Earlier today, my colleague Michael Hickins discussed concerns about a new tech bubble involving Web 2.0. His take was that those who see the expanding iridescent form simply don't "understand the value proposition of Web 2.0," and that a person who raises such doubts "confuses enthusiasm engendered by the potential of the likes of Facebook and Twitter with the 'irrational exuberance' over the likes of Pets.com." I'll disagree. The question is not a simple good versus bad argument, and many in the new round of "enthusiasm" have shown a disturbing number of traits in common with the 2001 dot bomb fiasco.
Michael quotes venture capitalist and Internet connoisseur Fred Wilson in listing such companies as Amazon, eBay, Craigslist, Baidu, Lastminute, Vente-Privee, Tencent, and Sohu as some of "asily a dozen and probably two dozen worldwide Internet businesses that investors should own today and for the long haul."
Now, that may be true, but let's take this apart a bit. Amazon, eBay, and Craigslist? Founded in 1994, 1995, and 1999, respectively. Baidu? Founded in 2000. Lastminute? Founded in 1998. Vente-Privee? 2001. Tencent? 1998. Sohu? 1996. See a pattern? These are not "Web 2.0" companies, but ones that actually survived the turn-of-the-century meltdown. In other words, they had legs and kept using them. That's because these aren't "Internet" companies. They are companies that had a real business that could benefit from the Internet.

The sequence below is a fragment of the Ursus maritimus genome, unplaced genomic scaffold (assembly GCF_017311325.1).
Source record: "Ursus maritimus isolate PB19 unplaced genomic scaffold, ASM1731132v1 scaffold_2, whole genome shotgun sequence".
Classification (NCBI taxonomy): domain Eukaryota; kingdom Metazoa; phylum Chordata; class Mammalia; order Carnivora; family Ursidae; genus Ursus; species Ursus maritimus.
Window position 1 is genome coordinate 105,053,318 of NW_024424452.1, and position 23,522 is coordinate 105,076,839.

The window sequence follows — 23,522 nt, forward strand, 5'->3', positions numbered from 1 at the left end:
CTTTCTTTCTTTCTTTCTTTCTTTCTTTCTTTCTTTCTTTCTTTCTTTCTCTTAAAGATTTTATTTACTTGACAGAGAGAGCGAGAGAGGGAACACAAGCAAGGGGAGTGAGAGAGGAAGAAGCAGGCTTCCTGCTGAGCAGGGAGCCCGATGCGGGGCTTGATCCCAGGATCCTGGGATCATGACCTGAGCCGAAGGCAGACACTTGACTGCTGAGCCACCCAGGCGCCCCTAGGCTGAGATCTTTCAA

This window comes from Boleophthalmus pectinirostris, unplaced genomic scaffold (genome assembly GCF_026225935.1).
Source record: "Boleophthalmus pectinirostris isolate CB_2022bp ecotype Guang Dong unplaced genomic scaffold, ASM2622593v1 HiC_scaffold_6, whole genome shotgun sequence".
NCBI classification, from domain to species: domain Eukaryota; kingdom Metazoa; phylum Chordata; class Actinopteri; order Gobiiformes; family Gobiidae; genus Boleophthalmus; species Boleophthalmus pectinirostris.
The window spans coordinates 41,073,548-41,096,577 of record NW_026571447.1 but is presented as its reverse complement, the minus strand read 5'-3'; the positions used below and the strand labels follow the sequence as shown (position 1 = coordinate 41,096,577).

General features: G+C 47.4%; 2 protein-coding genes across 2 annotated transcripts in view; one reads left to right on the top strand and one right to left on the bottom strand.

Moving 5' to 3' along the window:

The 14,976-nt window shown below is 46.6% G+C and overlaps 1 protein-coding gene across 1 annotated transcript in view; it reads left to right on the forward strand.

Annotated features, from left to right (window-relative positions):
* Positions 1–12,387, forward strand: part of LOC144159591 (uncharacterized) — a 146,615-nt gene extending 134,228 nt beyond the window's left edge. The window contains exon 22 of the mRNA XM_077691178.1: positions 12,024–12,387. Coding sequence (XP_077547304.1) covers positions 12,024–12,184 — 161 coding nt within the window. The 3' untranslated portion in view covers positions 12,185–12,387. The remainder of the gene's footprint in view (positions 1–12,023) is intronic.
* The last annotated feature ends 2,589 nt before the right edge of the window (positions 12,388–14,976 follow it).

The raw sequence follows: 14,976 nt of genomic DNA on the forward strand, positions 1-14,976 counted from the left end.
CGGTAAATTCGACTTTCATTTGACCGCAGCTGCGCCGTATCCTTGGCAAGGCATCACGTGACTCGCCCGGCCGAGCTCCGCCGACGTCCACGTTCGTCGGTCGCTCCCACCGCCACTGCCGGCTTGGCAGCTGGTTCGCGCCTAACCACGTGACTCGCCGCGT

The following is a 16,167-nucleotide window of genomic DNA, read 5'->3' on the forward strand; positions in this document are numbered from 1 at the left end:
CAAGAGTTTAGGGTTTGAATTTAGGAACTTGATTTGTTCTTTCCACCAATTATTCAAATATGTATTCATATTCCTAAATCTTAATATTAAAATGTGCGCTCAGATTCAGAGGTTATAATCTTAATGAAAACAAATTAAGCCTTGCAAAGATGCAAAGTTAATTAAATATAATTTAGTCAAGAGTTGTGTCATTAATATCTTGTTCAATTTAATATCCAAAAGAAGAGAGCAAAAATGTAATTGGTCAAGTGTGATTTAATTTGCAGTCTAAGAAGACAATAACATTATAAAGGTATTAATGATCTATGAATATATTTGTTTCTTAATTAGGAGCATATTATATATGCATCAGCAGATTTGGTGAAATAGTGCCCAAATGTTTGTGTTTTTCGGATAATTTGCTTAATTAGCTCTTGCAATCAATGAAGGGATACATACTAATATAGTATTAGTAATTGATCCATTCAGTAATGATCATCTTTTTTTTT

Michael referred to the doubters personified by "legendary fun manager James Altucher" as simply not understanding the "value proposition of Web 2.0." And I'd agree -- because there is no value proposition. The value comes from how technologies are used, and these companies are examples of how some businesses did smartly use what was possible.
My colleague may speak with respect of a company like Cisco (founded in 1984, for heaven's sake) as a solid example of corporate value. What Altucher said in his Wall Street Journal opinion piece was that he advises clients against investing in the Internet, and he's right for doing so. Smart investors, and smart managers, look at businesses, not technologies. As he points out, and I've repeatedly written on BNET Technology, even Google has been unable to make a comparatively strong revenue stream out of anything but ads, and the company bought the AdSense system when it acquired Applied Semantics back in 2001. Without that acquisition, where would the company be today?
Stock price may be nice, but it doesn't pay the salaries, grow revenue, or establish profits. And if a company doesn't know how to do that, what it does know how to do may not make that much difference. And as far as Twitter goes, let me know when it's figured out how to make <em>any</em> revenue, let alone profit.
Image via stock.xchng user LesKZN, site standard license.